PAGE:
This Day in History: America's First Woman Secretary of State Was Born

Madeleine Albright lived a long and difficult life to get to where she peaked politically, but that ended with her becoming the first woman to be appointed as Secretary of State. 

Albright was born to the Czech diplomat Josef Korbel right before the Nazis invaded Czechoslovakia. In 1939, Albright and her family fled to England to escape persecution. Her identity was changed when she was a baby. She found out later in life that her immediate family was Jewish and they perished to the Nazis during WWII.

Albright's multiple moves protected her from persecution, but as tensions started to heat up with the Soviet Union after WWII, the entire family decided to relocate to America. 

Her father became the dean of international relations at the Univerity of Denver, and Albright went on to receive her undergrad degree from Wellesley College in 1959. Shortly after she finished her bachelor's, Albright married Joseph Medill Patterson Albright, the youngest son of the Medill newspaper-publishing family.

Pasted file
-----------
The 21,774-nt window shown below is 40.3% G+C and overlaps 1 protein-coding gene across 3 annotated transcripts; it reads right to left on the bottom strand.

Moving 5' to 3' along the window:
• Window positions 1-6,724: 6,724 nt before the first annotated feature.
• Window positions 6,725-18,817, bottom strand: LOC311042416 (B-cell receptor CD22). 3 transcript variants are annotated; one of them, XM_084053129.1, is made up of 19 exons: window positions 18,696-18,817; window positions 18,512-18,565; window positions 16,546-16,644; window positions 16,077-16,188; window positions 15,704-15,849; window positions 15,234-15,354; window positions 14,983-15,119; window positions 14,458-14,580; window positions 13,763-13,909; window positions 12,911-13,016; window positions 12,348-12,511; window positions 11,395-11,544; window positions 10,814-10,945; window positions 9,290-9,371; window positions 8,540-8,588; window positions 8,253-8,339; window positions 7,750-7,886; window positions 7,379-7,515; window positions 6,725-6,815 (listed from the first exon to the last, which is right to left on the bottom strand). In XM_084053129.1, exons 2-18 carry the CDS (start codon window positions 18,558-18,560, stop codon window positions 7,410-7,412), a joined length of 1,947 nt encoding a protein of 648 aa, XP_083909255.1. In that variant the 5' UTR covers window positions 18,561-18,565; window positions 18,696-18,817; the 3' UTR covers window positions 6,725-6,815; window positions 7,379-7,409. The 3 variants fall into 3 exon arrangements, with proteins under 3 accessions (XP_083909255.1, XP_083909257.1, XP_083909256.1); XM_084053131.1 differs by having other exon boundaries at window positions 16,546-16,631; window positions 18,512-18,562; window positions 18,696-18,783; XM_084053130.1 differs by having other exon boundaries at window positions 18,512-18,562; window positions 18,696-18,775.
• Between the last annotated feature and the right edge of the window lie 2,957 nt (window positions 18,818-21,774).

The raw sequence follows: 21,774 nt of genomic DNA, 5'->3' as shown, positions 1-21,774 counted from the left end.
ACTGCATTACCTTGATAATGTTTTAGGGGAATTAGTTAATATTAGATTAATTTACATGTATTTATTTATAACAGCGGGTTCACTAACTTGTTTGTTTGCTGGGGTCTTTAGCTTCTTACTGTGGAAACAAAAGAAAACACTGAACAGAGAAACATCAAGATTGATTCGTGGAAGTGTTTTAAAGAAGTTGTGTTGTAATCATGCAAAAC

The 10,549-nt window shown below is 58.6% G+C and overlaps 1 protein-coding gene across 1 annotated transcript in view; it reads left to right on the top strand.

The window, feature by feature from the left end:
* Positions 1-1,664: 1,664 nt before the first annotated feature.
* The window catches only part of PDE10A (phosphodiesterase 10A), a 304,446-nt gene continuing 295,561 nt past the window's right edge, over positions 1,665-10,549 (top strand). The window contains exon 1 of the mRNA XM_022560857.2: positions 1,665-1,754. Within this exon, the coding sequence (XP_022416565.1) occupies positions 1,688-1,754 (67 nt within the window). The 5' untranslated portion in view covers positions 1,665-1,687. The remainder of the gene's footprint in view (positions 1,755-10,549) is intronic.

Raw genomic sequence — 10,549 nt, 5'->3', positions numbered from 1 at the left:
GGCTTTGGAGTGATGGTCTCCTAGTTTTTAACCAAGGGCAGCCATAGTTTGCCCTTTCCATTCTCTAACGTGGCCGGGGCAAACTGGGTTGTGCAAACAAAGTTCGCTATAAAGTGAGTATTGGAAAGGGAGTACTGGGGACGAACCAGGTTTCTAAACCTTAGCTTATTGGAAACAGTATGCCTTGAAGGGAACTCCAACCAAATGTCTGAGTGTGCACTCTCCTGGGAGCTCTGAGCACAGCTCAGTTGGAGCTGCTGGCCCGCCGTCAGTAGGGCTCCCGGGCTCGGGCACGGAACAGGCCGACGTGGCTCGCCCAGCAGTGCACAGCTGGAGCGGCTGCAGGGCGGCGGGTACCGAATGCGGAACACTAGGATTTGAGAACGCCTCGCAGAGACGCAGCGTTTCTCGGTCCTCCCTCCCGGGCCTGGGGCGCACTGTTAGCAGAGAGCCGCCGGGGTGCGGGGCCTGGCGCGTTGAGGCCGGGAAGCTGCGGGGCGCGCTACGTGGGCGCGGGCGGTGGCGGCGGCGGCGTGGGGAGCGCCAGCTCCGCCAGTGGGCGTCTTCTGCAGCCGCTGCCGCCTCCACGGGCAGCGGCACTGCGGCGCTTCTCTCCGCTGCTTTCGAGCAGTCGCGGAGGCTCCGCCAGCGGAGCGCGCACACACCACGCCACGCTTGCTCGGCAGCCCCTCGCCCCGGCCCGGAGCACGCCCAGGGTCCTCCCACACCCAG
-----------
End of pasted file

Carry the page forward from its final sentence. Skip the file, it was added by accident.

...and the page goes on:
After her marriage, Albright received her MA and Ph.D. from Columbia University and moved to Washington D.C. She worked for Maine's Senator, Edmund S. Muskie, and served on the National Security Council while the Carter administration was in power. 

She divorced her husband in 1982, and she started working in nonprofit organizations during Goerge Bush and Ronald Reagan's terms. 

When Bill Clinton got elected in 1992, he appointed Albright as the ambassador of the United Nations. Albright made a reputation for herself as a straight-shooting patriot, who would defend the interests of the American people no matter what. 

In 1996, Bill Clinton nominated Albright to take Warren Christopher's position as the Secretary of State. She was unanimously approved by the Senate and was sworn in on January 23rd, 1997. 

Albright's term ended in 2000 when George W. Bush Jr. was elected to be the president. She then taught at Georgetown University, and later became the chair of the National Democratic Institute for International Affairs. 

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